The history of the Abenaki Tribe is fascinating. They are a Native American tribe that has managed to survive for centuries in New England for centuries, with no relocation to the western reservations like many other tribes.
The Abenaki were originally located in Northeastern North America and still inhabit parts of Maine, Vermont, New Hampshire, Massachusetts and Quebec.
Among their cultural strengths was basket weaving, which was known for its beauty and intricacy, but was also practical for everyday purposes such as transporting food or storing clothing.
Other talents included making canoes from birch bark, which allowed tribal members to travel long distances on rivers without getting wet or having to navigate around rapids; cedar snowshoes, which could be used year-round because they were light enough not to sink into deep snow but sturdy enough to carry heavy loads over uneven terrain; and making maple sugar, which served as a sweetener for cooking before cane sugar became available.
The Abenaki tribe was first discovered by European settlers in the 1600s. English colonists arrived a few years later and tensions between the two groups led to a series of conflicts.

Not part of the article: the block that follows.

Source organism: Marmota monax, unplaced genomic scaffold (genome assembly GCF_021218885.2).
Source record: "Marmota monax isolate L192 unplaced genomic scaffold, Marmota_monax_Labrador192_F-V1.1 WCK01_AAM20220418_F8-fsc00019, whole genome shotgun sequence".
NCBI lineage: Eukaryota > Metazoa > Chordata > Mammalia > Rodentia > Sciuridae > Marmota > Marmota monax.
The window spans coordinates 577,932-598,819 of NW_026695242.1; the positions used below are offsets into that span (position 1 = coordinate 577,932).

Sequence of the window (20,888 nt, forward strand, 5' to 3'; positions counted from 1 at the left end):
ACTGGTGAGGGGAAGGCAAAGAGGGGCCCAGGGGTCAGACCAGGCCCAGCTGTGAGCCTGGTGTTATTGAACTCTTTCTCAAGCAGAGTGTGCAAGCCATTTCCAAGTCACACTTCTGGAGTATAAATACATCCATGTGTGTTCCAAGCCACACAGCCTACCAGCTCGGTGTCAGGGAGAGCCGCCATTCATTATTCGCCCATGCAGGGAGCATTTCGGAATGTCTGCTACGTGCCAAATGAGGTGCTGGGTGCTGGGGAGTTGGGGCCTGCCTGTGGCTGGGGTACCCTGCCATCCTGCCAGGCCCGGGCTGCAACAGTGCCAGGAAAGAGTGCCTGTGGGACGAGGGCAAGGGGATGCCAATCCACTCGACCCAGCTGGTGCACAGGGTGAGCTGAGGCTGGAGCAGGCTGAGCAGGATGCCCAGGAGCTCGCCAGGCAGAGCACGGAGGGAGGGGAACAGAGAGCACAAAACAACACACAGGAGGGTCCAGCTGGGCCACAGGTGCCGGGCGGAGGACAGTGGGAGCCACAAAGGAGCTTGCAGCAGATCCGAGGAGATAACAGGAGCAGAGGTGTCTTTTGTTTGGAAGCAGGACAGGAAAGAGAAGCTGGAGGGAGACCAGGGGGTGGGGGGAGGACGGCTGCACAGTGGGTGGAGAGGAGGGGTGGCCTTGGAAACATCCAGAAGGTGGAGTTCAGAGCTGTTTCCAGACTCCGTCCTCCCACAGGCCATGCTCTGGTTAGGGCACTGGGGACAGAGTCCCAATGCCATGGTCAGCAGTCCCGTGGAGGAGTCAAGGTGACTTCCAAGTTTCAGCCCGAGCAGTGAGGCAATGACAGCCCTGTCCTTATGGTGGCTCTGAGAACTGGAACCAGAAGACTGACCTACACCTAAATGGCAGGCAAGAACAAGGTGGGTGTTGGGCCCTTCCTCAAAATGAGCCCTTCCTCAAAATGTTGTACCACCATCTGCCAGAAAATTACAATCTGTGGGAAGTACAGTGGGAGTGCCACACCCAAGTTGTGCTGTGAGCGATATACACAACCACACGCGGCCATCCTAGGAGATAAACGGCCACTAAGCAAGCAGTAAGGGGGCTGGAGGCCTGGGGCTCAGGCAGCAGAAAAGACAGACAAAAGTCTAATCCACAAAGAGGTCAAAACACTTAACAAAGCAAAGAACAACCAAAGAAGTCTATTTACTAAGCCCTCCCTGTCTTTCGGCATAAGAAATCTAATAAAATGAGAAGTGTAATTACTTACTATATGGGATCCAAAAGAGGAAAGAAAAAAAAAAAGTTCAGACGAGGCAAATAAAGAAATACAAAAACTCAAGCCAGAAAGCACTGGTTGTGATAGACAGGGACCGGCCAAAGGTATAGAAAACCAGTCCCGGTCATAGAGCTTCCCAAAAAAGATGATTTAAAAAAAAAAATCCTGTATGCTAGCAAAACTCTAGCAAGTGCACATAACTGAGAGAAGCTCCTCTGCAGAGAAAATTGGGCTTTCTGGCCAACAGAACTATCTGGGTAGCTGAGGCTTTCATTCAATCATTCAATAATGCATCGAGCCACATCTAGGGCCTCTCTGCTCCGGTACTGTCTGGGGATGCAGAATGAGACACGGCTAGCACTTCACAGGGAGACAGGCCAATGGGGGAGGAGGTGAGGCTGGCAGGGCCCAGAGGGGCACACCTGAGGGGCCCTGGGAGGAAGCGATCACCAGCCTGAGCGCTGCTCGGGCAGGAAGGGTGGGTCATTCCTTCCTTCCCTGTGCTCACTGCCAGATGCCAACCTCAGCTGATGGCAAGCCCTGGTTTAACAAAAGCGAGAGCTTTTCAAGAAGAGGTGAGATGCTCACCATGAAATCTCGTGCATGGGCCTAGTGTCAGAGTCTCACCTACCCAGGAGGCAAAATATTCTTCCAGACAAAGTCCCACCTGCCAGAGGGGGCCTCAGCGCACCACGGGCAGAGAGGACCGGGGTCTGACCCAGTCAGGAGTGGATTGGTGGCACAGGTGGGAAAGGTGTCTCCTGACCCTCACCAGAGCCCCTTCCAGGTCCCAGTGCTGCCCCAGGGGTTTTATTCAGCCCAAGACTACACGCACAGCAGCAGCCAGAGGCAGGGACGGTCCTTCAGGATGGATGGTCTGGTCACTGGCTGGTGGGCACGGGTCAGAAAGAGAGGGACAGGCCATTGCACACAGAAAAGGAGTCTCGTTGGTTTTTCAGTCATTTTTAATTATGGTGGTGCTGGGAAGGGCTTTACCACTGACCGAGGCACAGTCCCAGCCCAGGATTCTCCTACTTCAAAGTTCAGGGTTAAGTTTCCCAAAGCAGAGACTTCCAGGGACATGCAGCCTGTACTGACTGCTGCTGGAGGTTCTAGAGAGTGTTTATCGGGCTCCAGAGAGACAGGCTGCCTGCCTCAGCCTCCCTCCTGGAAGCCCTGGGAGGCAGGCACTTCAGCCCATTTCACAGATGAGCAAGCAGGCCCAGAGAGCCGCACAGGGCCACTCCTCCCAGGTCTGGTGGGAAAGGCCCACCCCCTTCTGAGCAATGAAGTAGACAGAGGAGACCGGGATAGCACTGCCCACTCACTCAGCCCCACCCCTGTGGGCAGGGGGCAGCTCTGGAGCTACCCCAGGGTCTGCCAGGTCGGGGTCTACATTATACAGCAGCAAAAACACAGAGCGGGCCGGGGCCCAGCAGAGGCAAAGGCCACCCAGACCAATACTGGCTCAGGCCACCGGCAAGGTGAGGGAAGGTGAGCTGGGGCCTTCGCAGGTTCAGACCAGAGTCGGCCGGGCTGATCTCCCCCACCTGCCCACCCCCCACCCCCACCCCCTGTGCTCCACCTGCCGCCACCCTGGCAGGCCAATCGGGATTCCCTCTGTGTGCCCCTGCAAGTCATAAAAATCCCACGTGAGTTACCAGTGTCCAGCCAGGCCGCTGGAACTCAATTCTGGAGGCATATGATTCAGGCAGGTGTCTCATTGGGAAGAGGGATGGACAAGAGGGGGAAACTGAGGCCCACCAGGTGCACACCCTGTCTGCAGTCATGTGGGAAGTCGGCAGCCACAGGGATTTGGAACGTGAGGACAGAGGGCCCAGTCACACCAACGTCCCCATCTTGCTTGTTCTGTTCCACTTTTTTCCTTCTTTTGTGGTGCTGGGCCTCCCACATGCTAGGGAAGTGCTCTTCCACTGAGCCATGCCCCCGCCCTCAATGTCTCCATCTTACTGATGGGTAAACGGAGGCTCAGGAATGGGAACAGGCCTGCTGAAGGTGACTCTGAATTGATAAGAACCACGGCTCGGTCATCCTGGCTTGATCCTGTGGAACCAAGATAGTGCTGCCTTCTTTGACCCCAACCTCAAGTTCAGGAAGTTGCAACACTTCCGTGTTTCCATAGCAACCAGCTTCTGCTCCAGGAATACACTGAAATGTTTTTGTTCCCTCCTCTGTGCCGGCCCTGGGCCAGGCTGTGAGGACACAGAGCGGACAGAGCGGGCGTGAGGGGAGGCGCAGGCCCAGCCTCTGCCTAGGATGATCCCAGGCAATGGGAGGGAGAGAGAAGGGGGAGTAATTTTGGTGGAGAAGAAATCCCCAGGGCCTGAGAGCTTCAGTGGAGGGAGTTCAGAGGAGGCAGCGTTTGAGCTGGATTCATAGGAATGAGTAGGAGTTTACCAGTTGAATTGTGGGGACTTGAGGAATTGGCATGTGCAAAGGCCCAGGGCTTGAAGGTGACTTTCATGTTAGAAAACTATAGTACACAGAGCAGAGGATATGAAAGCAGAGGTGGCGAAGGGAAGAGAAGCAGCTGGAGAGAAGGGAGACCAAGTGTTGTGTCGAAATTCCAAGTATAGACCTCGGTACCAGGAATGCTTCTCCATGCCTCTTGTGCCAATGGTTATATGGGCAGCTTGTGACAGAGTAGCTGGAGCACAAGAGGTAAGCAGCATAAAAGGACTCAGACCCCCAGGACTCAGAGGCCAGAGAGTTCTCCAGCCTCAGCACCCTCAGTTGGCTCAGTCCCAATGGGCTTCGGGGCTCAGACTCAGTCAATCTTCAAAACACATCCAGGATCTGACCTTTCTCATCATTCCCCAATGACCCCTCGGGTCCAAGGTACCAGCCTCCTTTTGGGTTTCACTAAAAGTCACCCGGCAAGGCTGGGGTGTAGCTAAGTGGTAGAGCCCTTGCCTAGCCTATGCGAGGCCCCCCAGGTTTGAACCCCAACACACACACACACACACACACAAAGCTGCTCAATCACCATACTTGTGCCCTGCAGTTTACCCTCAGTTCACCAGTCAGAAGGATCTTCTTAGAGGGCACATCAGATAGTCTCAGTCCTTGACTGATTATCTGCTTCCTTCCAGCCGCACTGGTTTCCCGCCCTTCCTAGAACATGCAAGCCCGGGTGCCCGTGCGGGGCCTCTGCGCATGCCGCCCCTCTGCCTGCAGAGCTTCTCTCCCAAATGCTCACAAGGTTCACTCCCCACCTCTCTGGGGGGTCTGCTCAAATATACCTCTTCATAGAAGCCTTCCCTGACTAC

They allied with the Penobscot Indians, who helped them fight French colonists in King William’s War (1688-97). They fought together again during Queen Anne’s War (1702-13) and King George’s War (1744-48).
In 1759, the Abenaki and Penobscot tribes were defeated by English troops under the command of John Winslow. The tribes were then forced to sign a treaty with the English, which became known as the Treaty of Casco.
This treaty required them to give up their territory in Maine and Connecticut for lands west of the Hudson River in New York State.
The treaty was a disaster for the Abenaki and Penobscot tribes. Their ancestral lands in Maine and Connecticut contained valuable resources that they depended on for survival.
They also had difficulty adapting to the new environment in New York State, where they had fewer wildlife and plant sources available to them than further east.
Today, the Abenaki Nation lives on. They are a vibrant community with members working in fields such as education, the arts, and law enforcement.
Members of the tribe have also managed to create a strong cultural identity for themselves that honors their long history and heritage.
For a more detailed history, you can visit Abenaki Tribal Historic Preservation Office at Brown University.